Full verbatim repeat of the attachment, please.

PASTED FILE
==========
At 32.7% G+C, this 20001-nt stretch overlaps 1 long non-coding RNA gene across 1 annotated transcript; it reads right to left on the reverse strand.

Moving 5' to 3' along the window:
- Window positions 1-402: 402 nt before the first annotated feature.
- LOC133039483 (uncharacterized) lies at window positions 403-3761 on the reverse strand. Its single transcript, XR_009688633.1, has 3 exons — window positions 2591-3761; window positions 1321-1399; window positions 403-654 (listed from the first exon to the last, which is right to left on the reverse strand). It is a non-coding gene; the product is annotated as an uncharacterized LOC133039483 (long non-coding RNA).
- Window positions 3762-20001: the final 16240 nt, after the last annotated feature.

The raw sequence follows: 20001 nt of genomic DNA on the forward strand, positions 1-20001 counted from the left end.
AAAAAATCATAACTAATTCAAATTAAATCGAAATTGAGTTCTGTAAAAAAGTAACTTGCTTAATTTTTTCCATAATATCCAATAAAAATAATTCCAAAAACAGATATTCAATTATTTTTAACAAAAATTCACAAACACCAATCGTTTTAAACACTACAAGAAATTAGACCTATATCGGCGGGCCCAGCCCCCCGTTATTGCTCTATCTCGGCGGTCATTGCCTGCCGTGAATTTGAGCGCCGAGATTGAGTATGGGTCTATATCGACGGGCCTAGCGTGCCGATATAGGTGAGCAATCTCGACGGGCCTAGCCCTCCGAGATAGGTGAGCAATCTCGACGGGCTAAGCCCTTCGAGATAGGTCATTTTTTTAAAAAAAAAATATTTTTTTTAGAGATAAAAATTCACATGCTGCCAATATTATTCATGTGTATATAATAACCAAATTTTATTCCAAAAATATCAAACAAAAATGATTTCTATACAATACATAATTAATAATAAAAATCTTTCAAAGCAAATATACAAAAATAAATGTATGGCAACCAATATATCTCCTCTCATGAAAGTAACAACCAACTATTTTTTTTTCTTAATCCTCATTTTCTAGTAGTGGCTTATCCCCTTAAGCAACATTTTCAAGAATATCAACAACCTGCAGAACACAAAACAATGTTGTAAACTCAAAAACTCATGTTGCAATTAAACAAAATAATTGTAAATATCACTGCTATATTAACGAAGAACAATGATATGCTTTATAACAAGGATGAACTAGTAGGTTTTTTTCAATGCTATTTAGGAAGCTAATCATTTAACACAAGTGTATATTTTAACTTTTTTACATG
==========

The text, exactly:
At 32.7% G+C, this 20001-nt stretch overlaps 1 long non-coding RNA gene across 1 annotated transcript; it reads right to left on the reverse strand.

Moving 5' to 3' along the window:
- Window positions 1-402: 402 nt before the first annotated feature.
- LOC133039483 (uncharacterized) lies at window positions 403-3761 on the reverse strand. Its single transcript, XR_009688633.1, has 3 exons — window positions 2591-3761; window positions 1321-1399; window positions 403-654 (listed from the first exon to the last, which is right to left on the reverse strand). It is a non-coding gene; the product is annotated as an uncharacterized LOC133039483 (long non-coding RNA).
- Window positions 3762-20001: the final 16240 nt, after the last annotated feature.

The raw sequence follows: 20001 nt of genomic DNA on the forward strand, positions 1-20001 counted from the left end.
AAAAAATCATAACTAATTCAAATTAAATCGAAATTGAGTTCTGTAAAAAAGTAACTTGCTTAATTTTTTCCATAATATCCAATAAAAATAATTCCAAAAACAGATATTCAATTATTTTTAACAAAAATTCACAAACACCAATCGTTTTAAACACTACAAGAAATTAGACCTATATCGGCGGGCCCAGCCCCCCGTTATTGCTCTATCTCGGCGGTCATTGCCTGCCGTGAATTTGAGCGCCGAGATTGAGTATGGGTCTATATCGACGGGCCTAGCGTGCCGATATAGGTGAGCAATCTCGACGGGCCTAGCCCTCCGAGATAGGTGAGCAATCTCGACGGGCTAAGCCCTTCGAGATAGGTCATTTTTTTAAAAAAAAAATATTTTTTTTAGAGATAAAAATTCACATGCTGCCAATATTATTCATGTGTATATAATAACCAAATTTTATTCCAAAAATATCAAACAAAAATGATTTCTATACAATACATAATTAATAATAAAAATCTTTCAAAGCAAATATACAAAAATAAATGTATGGCAACCAATATATCTCCTCTCATGAAAGTAACAACCAACTATTTTTTTTTCTTAATCCTCATTTTCTAGTAGTGGCTTATCCCCTTAAGCAACATTTTCAAGAATATCAACAACCTGCAGAACACAAAACAATGTTGTAAACTCAAAAACTCATGTTGCAATTAAACAAAATAATTGTAAATATCACTGCTATATTAACGAAGAACAATGATATGCTTTATAACAAGGATGAACTAGTAGGTTTTTTTCAATGCTATTTAGGAAGCTAATCATTTAACACAAGTGTATATTTTAACTTTTTTACATG